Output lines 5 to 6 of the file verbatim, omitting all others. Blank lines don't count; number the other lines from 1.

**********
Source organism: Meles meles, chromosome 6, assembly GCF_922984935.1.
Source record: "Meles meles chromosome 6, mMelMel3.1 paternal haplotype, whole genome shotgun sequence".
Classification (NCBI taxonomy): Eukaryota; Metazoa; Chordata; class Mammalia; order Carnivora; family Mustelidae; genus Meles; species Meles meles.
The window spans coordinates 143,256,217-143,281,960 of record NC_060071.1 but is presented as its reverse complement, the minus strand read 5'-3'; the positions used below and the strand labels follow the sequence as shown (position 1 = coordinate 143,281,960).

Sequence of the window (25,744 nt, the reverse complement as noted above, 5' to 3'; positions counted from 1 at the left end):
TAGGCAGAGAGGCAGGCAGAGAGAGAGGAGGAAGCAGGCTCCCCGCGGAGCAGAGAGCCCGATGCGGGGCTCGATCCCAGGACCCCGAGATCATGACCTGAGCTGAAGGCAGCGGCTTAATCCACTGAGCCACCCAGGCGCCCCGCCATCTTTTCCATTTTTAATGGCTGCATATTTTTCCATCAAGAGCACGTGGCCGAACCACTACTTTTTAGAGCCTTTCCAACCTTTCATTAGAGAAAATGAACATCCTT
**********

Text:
Sequence of the window (25,744 nt, the reverse complement as noted above, 5' to 3'; positions counted from 1 at the left end):
TAGGCAGAGAGGCAGGCAGAGAGAGAGGAGGAAGCAGGCTCCCCGCGGAGCAGAGAGCCCGATGCGGGGCTCGATCCCAGGACCCCGAGATCATGACCTGAGCTGAAGGCAGCGGCTTAATCCACTGAGCCACCCAGGCGCCCCGCCATCTTTTCCATTTTTAATGGCTGCATATTTTTCCATCAAGAGCACGTGGCCGAACCACTACTTTTTAGAGCCTTTCCAACCTTTCATTAGAGAAAATGAACATCCTT